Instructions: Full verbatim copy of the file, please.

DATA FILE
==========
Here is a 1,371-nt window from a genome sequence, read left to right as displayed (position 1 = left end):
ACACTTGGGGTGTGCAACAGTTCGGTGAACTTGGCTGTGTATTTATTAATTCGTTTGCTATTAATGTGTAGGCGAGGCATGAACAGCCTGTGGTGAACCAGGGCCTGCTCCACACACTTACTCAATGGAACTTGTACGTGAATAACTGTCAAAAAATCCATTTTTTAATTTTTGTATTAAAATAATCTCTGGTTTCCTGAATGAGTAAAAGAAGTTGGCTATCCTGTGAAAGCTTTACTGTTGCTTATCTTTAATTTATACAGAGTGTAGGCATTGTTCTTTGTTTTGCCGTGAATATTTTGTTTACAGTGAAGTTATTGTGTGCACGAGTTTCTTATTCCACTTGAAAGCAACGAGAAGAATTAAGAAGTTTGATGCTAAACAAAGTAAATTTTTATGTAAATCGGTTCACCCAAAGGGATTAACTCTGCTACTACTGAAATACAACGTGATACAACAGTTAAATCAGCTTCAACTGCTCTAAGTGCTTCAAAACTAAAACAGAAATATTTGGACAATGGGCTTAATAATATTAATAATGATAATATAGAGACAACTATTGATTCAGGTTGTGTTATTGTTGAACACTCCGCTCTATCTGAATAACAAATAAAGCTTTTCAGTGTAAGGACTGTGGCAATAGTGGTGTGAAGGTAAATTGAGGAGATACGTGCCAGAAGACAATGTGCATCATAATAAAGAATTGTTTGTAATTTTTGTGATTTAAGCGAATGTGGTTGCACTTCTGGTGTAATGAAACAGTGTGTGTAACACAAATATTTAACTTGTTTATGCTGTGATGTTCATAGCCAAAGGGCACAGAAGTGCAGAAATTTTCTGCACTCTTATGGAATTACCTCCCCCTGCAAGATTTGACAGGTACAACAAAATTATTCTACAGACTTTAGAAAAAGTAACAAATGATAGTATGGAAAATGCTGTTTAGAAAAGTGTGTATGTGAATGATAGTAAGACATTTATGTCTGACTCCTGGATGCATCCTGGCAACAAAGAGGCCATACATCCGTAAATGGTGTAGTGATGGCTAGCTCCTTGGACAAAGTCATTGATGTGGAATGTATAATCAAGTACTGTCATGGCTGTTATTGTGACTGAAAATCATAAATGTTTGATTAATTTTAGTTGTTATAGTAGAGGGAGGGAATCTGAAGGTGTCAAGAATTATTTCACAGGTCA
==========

Here is a 1,371-nt window from a genome sequence, read left to right as displayed (position 1 = left end):
ACACTTGGGGTGTGCAACAGTTCGGTGAACTTGGCTGTGTATTTATTAATTCGTTTGCTATTAATGTGTAGGCGAGGCATGAACAGCCTGTGGTGAACCAGGGCCTGCTCCACACACTTACTCAATGGAACTTGTACGTGAATAACTGTCAAAAAATCCATTTTTTAATTTTTGTATTAAAATAATCTCTGGTTTCCTGAATGAGTAAAAGAAGTTGGCTATCCTGTGAAAGCTTTACTGTTGCTTATCTTTAATTTATACAGAGTGTAGGCATTGTTCTTTGTTTTGCCGTGAATATTTTGTTTACAGTGAAGTTATTGTGTGCACGAGTTTCTTATTCCACTTGAAAGCAACGAGAAGAATTAAGAAGTTTGATGCTAAACAAAGTAAATTTTTATGTAAATCGGTTCACCCAAAGGGATTAACTCTGCTACTACTGAAATACAACGTGATACAACAGTTAAATCAGCTTCAACTGCTCTAAGTGCTTCAAAACTAAAACAGAAATATTTGGACAATGGGCTTAATAATATTAATAATGATAATATAGAGACAACTATTGATTCAGGTTGTGTTATTGTTGAACACTCCGCTCTATCTGAATAACAAATAAAGCTTTTCAGTGTAAGGACTGTGGCAATAGTGGTGTGAAGGTAAATTGAGGAGATACGTGCCAGAAGACAATGTGCATCATAATAAAGAATTGTTTGTAATTTTTGTGATTTAAGCGAATGTGGTTGCACTTCTGGTGTAATGAAACAGTGTGTGTAACACAAATATTTAACTTGTTTATGCTGTGATGTTCATAGCCAAAGGGCACAGAAGTGCAGAAATTTTCTGCACTCTTATGGAATTACCTCCCCCTGCAAGATTTGACAGGTACAACAAAATTATTCTACAGACTTTAGAAAAAGTAACAAATGATAGTATGGAAAATGCTGTTTAGAAAAGTGTGTATGTGAATGATAGTAAGACATTTATGTCTGACTCCTGGATGCATCCTGGCAACAAAGAGGCCATACATCCGTAAATGGTGTAGTGATGGCTAGCTCCTTGGACAAAGTCATTGATGTGGAATGTATAATCAAGTACTGTCATGGCTGTTATTGTGACTGAAAATCATAAATGTTTGATTAATTTTAGTTGTTATAGTAGAGGGAGGGAATCTGAAGGTGTCAAGAATTATTTCACAGGTCA